The Big Apple, where the average resident pays as much as $5,000 each month in rent, is tied with the city-state of Singapore, which has held the top position for eight of the last 10 years as inflation continues to grip metropolitan areas across the globe. The two cities were followed by Tel Aviv, Israel; Hong Kong; and Los Angeles, California.
“A stronger currency will tend to see a city rise in the rankings, as prices are higher when expressed in international common currency,” the Economist Intelligence Unit said of New York and Singapore, two of the planet’s most important financial hubs. “Structural factors such as competition or high demand play a key role in determining the cost of living as well.”
Rounding out the world’s most expensive cities are Zurich and Geneva, Switzerland; San Francisco, California; Paris, France; Copenhagen, Denmark; and Sydney, Australia. Beyond home and apartment rents, the outlet considered prices for food, utilities, clothing, transportation, schooling, and other essentials.
The largest upward movers in the rankings were the Russian cities of Moscow and St. Petersburg. Exchange rates for the ruble have increased precipitously because of suppressed imports, capital controls, and European nations making natural gas payments with the currency. For similar reasons, five of the biggest downward movers were cities in Europe; according to the outlet, “the energy crisis that has followed Russia’s invasion of Ukraine is tipping the continent into recession and depreciating currencies” against the dollar. Indeed, the euro reached parity with the dollar this year as the continent’s economy struggles.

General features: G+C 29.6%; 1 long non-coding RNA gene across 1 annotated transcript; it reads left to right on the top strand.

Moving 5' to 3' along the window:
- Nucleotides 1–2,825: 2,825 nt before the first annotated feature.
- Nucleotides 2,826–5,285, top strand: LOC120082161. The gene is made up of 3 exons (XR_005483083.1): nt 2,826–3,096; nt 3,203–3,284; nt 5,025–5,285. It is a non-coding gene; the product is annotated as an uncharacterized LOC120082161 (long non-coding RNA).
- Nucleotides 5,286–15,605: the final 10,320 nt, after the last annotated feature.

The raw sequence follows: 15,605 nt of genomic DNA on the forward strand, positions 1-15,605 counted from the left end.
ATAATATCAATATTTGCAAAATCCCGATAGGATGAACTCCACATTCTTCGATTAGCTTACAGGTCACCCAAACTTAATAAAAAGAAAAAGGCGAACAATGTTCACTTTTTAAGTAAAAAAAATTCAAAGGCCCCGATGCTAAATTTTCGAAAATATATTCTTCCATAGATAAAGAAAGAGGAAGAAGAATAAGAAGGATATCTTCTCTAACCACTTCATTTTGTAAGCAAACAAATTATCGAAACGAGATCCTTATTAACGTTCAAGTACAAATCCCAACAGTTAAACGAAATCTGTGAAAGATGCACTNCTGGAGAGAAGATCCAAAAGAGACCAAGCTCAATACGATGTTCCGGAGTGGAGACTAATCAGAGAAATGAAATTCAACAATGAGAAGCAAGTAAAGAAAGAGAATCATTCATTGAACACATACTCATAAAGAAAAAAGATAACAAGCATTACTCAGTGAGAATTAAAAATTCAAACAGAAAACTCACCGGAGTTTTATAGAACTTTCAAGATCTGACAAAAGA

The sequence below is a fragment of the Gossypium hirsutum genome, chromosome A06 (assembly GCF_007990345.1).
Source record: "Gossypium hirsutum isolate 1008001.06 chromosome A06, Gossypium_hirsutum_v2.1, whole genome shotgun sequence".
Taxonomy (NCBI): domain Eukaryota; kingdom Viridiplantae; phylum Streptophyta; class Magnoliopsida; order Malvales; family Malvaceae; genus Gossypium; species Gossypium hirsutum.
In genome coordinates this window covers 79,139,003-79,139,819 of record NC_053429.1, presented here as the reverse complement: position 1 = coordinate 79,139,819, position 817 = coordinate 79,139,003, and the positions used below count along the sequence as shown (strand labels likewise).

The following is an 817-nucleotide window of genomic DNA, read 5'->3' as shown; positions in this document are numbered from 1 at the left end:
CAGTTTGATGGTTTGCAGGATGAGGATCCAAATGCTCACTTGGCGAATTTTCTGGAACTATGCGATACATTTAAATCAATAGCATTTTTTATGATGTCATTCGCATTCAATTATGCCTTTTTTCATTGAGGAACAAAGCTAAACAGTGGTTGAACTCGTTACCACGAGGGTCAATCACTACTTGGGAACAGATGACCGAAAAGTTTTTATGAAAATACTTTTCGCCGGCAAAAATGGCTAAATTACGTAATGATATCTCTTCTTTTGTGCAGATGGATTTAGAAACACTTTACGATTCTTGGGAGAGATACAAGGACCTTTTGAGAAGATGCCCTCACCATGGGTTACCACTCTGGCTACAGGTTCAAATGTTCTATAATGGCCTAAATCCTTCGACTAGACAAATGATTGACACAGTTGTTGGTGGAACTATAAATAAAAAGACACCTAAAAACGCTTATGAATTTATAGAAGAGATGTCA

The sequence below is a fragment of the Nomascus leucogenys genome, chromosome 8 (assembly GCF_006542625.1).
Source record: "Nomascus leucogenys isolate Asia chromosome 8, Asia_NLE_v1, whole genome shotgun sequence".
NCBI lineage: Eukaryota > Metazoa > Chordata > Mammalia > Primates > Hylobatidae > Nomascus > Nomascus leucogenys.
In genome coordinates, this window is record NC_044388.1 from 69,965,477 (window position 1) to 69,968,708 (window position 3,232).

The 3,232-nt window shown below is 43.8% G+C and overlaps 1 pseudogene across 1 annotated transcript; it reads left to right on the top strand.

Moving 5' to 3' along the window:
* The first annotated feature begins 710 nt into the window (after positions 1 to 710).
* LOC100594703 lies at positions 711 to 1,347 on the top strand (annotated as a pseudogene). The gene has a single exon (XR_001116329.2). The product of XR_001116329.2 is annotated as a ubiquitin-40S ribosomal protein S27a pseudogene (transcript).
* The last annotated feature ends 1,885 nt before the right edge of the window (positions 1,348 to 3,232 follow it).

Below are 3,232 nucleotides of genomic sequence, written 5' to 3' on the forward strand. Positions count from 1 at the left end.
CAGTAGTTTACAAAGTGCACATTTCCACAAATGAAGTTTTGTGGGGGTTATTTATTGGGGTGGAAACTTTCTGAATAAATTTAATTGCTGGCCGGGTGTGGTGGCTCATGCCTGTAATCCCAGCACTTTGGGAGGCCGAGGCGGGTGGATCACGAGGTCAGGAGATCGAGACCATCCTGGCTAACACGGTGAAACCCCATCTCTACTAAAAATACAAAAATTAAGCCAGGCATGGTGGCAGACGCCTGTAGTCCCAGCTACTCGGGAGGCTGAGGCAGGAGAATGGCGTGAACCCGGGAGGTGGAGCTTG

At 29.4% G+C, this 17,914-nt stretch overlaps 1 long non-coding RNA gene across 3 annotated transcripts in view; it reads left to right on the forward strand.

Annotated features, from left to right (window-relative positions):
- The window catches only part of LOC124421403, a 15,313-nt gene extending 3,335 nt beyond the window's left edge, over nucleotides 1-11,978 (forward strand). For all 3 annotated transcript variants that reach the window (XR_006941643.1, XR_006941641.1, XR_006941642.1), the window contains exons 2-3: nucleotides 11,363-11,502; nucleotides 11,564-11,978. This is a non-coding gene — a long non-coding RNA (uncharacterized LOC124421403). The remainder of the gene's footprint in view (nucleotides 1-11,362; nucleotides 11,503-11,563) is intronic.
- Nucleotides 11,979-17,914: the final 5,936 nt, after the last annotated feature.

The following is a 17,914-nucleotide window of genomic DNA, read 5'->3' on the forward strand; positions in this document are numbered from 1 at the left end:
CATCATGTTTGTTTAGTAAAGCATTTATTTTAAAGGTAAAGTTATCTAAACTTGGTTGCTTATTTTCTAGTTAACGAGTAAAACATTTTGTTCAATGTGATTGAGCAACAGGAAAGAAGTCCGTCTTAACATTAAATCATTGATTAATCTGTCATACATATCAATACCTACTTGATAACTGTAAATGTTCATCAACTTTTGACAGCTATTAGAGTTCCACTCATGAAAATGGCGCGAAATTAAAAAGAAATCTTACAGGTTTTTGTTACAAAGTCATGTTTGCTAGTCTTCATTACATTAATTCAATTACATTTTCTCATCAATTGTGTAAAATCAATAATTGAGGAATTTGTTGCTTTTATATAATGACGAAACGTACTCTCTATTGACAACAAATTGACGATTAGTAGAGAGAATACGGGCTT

The cheapest metropolitan areas, however, were the Middle Eastern cities of Damascus, Syria; Tripoli, Libya; and Tehran, Iran. Cities in southern Asia, such as Colombo, Sri Lanka; Chennai, India; and Karachi, Pakistan, were also among the least expensive.
Cities in the United States — including Atlanta, Georgia, and Boston, Massachusetts — account for six of the top global movers. Apartment rental markets remain heated across the country, with the national average rent for a one-bedroom apartment surpassing $1,500 earlier this year.
Rising mortgage rates induced by efforts from the Federal Reserve to control inflation by hiking target federal funds rates have caused a spillover effect into rental markets. The National Association of Home Builders’ Housing Opportunity Index shows that a mere 42.2% of American families earning $90,000 annually were able to afford new and existing homes sold between the beginning of July and the end of September.
“The housing market and affordability conditions have continued to weaken throughout the year as rising mortgage rates, supply chain bottlenecks and a lack of skilled construction workers continue to push housing costs higher,” National Association of Home Builders Chairman Jerry Konter said in a statement. “Entry-level buyers are particularly hurt, as more of them are getting priced out of the market.”